So for me, dysregulation means a total loss of control. Sometimes I can see myself saying and doing mean and/or stupid shit and i can hear myself being like "shut up! stop already!" but have zero control over what I'm doing or saying etc. It's pure rage. At least the most extreme kind. Pure rage and acting on it.

Medium range. I dunno.

Mild dysregulation.. I don't know either. hadn't really thought of it as on a spectrum like that. Or, frankly, that it could include more emotions than just anger and rage, until recently.

So. mild dysregulation would be, well all would be where my brain just stops working completely. Doesn't process. Can't find solutions to anything. Can't take in new verbal information, or visual info very quickly and react appropriately. like freezing. Being stuck. No outburts though, just .. internal melt down.

So, going by that then... if that's mild... moving up the spectrum means outward reactions increase. Meltdowns. Tantrums like @Friday mentioned; like toddlers but adult size instead. yup.

Hate it.
There's probably a small window of opportunity to catch it and deal with it appropriately. Small window I've noticed but I think I'm getting better at catching it and getting control over emotions. Take a time out.

yeh. It's shut down mode.
 

Justmehere

Sponsor
I think about a dial on a radio,like volume control.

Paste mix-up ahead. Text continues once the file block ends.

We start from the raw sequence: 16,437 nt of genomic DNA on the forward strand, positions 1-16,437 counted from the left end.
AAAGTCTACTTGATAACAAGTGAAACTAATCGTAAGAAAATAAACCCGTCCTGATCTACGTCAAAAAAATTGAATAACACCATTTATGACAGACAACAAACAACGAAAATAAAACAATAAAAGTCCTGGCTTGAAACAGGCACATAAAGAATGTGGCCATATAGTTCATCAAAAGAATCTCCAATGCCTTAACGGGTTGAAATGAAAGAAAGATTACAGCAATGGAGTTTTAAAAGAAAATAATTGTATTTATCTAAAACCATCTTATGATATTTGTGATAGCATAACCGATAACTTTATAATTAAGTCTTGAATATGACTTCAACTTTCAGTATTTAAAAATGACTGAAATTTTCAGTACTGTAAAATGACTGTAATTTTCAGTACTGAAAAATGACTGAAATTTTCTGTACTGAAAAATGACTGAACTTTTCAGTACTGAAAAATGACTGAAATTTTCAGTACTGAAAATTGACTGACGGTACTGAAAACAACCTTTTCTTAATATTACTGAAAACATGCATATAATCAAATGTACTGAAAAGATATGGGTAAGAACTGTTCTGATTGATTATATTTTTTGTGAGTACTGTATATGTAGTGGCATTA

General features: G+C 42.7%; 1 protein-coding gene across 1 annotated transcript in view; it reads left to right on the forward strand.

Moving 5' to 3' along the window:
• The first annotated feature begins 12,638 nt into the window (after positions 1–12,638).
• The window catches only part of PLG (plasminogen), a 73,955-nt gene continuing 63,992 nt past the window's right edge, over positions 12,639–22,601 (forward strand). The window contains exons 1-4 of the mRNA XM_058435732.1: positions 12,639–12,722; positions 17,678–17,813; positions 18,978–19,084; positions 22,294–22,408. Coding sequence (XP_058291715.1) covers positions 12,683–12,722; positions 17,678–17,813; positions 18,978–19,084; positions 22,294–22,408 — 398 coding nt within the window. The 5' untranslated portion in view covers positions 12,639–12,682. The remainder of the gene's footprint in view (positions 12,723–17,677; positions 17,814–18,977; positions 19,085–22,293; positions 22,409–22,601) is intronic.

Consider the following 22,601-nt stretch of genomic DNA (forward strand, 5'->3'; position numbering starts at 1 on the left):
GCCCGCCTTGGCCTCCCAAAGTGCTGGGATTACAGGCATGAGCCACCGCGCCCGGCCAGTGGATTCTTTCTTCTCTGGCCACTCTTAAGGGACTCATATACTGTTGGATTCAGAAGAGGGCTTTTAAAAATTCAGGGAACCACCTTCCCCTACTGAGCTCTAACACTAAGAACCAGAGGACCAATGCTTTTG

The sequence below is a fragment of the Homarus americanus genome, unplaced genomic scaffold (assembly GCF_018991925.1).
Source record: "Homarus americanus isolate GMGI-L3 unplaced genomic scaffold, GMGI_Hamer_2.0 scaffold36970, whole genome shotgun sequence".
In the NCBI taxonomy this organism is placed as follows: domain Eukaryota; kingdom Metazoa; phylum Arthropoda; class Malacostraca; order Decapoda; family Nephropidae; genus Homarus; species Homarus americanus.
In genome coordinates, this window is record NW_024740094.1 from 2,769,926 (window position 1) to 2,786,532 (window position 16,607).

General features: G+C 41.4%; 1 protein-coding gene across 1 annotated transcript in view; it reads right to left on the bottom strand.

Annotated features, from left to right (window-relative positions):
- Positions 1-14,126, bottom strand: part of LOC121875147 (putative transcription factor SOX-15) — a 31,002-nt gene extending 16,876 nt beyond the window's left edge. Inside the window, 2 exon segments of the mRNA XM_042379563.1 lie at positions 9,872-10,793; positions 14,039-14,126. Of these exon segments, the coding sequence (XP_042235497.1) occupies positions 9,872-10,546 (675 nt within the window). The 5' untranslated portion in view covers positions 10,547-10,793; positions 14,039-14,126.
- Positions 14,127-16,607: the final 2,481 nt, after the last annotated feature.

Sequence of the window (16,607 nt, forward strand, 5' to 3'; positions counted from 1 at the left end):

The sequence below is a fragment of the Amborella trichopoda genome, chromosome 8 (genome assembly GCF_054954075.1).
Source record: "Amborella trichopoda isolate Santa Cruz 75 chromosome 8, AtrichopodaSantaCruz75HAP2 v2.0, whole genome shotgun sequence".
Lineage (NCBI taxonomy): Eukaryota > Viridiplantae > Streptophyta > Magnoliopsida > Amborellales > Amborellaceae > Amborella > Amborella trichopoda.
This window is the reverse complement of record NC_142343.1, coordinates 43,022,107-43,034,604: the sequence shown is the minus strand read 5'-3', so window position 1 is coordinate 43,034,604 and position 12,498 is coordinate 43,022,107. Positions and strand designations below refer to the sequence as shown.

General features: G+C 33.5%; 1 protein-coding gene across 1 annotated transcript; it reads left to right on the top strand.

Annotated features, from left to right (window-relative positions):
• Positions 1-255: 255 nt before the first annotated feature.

A radio that is regulated: I can turn it loud when needed and quieter when needed.
A radio that is dysregulated: I can't turn it loud when needed and quieter when needed.

Feeling strong emotions isn't the sign of dysregulation. It's simply being human. There are times in life where strong emotions are helpful. The issue is when they are out of control and the dial is spinning itself. Dissociation is a sign of dysregulation. It's a symptom of emotions being TOO strong and out of control for the person to stay present and connected to themselves and/or the world around them.
 

shimmerz

MyPTSD Pro
I see dysregulation as my nervous system being jacked up. I work first thing in the morning at 5/5/5 breathing, calming routines, exercise like walking (still working at this), seeking out beauty that is awe inspiring in order to keep a grip on keeping my nervous system at a proper baseline in order to give myself the best chance at having a great day.
 

Mach123

MyPTSD Pro
IDK but it’s not good . I don’t want to explore it, I feel like a lab rat. Let them observe me and they can tell me about it, and I’ll say “no, it’s not like that.”

This might pass as a definition.
 
Status
Not open for further replies.
Top